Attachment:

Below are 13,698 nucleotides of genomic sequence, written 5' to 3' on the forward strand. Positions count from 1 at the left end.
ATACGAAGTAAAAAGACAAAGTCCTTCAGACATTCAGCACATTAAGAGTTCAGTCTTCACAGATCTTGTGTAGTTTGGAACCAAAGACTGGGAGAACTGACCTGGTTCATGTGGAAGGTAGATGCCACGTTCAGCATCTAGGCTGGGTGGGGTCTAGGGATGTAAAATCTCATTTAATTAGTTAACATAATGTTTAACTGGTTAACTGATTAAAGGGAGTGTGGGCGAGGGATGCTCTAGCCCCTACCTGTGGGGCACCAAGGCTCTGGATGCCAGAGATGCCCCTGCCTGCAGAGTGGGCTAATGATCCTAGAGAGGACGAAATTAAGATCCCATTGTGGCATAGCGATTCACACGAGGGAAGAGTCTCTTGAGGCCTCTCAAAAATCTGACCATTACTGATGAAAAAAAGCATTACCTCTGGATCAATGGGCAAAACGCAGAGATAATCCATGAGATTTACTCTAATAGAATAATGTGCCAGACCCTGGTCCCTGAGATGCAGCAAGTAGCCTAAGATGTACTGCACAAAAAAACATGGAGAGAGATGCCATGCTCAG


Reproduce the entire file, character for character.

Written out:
Below are 13,698 nucleotides of genomic sequence, written 5' to 3' on the forward strand. Positions count from 1 at the left end.
ATACGAAGTAAAAAGACAAAGTCCTTCAGACATTCAGCACATTAAGAGTTCAGTCTTCACAGATCTTGTGTAGTTTGGAACCAAAGACTGGGAGAACTGACCTGGTTCATGTGGAAGGTAGATGCCACGTTCAGCATCTAGGCTGGGTGGGGTCTAGGGATGTAAAATCTCATTTAATTAGTTAACATAATGTTTAACTGGTTAACTGATTAAAGGGAGTGTGGGCGAGGGATGCTCTAGCCCCTACCTGTGGGGCACCAAGGCTCTGGATGCCAGAGATGCCCCTGCCTGCAGAGTGGGCTAATGATCCTAGAGAGGACGAAATTAAGATCCCATTGTGGCATAGCGATTCACACGAGGGAAGAGTCTCTTGAGGCCTCTCAAAAATCTGACCATTACTGATGAAAAAAAGCATTACCTCTGGATCAATGGGCAAAACGCAGAGATAATCCATGAGATTTACTCTAATAGAATAATGTGCCAGACCCTGGTCCCTGAGATGCAGCAAGTAGCCTAAGATGTACTGCACAAAAAAACATGGAGAGAGATGCCATGCTCAG